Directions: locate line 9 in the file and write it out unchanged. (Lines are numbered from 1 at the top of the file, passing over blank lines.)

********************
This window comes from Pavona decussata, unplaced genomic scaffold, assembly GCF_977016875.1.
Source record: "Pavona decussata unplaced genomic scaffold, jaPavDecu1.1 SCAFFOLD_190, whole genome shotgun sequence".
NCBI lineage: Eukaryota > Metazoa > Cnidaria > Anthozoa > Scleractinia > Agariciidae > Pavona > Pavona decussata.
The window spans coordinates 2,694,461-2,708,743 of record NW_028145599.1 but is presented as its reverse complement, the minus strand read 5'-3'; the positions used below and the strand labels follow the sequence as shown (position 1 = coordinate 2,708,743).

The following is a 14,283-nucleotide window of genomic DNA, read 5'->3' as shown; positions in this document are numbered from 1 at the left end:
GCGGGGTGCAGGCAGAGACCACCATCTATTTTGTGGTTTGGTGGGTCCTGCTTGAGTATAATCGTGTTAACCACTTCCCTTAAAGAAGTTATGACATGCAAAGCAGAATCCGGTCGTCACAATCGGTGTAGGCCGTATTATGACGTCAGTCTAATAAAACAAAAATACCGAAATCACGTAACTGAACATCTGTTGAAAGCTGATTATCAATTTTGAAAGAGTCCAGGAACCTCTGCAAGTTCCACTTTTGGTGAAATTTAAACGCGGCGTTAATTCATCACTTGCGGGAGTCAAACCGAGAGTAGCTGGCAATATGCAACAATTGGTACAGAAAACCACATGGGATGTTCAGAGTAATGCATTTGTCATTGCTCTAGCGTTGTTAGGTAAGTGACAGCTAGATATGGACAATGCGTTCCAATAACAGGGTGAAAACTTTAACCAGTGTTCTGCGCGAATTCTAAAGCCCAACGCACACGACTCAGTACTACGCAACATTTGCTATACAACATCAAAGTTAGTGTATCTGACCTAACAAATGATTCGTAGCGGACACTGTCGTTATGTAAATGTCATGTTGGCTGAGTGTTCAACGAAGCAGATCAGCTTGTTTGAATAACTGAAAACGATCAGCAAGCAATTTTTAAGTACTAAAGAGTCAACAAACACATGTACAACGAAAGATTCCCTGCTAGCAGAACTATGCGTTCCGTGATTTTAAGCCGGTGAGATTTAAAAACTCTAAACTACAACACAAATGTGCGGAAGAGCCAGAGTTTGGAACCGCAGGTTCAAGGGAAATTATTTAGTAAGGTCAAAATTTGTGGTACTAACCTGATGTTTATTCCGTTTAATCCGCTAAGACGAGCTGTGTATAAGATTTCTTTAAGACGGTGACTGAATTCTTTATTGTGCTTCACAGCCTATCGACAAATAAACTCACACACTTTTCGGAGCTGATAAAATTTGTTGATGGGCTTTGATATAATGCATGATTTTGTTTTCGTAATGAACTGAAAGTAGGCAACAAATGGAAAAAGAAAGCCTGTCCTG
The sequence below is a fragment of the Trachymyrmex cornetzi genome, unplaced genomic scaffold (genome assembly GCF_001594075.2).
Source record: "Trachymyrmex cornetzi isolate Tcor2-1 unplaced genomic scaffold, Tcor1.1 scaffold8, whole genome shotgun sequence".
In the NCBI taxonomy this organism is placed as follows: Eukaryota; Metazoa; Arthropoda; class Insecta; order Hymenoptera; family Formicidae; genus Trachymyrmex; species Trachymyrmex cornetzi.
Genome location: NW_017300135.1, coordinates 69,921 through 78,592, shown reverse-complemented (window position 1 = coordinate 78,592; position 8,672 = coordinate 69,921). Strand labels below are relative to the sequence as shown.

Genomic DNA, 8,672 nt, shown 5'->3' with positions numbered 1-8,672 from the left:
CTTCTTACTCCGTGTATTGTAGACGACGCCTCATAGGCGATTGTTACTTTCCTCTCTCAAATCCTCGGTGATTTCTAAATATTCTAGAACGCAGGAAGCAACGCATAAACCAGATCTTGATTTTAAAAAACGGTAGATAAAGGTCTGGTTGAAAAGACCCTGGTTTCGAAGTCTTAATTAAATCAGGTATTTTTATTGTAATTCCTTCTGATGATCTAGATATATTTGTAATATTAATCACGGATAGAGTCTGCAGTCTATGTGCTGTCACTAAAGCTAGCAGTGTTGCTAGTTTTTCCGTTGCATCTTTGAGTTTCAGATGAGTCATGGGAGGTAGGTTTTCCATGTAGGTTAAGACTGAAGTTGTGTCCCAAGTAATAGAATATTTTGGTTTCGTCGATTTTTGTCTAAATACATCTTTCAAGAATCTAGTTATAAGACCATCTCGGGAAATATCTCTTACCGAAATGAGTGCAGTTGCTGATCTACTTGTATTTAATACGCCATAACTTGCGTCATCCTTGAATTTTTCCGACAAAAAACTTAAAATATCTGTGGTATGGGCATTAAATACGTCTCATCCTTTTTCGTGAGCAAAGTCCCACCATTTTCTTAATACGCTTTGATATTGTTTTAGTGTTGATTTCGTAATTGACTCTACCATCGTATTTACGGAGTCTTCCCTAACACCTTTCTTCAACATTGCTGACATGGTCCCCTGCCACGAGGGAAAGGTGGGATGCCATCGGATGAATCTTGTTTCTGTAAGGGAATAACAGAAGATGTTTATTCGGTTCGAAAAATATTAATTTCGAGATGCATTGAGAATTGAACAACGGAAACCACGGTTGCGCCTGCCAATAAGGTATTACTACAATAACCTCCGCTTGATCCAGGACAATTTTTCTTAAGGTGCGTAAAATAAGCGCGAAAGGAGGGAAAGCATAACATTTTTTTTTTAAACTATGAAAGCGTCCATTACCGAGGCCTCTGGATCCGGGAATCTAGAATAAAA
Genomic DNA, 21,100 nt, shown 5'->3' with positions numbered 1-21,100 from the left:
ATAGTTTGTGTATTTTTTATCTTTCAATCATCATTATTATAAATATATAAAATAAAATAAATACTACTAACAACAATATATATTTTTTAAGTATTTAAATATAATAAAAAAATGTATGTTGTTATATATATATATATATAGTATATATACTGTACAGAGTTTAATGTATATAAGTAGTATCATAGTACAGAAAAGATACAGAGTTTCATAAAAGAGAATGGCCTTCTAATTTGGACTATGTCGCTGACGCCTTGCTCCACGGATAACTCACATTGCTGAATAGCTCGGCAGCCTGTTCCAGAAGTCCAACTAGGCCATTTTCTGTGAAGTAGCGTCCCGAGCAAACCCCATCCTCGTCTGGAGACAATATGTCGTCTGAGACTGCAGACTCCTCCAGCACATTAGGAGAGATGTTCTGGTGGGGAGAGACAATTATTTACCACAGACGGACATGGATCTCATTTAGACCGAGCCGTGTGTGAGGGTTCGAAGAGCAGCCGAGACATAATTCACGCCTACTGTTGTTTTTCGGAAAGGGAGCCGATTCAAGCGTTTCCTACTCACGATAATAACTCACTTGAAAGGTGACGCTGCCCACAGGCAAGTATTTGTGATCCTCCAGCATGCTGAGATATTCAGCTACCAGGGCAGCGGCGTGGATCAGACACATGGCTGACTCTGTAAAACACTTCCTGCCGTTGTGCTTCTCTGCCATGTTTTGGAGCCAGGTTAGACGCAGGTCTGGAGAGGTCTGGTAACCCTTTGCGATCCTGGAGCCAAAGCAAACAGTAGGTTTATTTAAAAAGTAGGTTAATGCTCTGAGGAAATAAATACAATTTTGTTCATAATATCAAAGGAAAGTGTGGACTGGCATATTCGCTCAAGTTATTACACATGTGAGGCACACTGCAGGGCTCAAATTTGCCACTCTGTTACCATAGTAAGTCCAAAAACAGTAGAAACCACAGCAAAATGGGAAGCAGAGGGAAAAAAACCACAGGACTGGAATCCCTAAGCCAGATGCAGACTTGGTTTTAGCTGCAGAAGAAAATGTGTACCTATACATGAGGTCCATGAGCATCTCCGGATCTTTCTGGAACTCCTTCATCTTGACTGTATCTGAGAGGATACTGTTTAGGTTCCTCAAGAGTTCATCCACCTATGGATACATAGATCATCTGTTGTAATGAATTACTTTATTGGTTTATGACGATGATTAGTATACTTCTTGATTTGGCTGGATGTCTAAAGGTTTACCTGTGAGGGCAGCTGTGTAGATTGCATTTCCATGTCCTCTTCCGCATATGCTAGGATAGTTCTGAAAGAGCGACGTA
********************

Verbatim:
In the NCBI taxonomy this organism is placed as follows: Eukaryota; Metazoa; Arthropoda; class Insecta; order Hymenoptera; family Formicidae; genus Trachymyrmex; species Trachymyrmex cornetzi.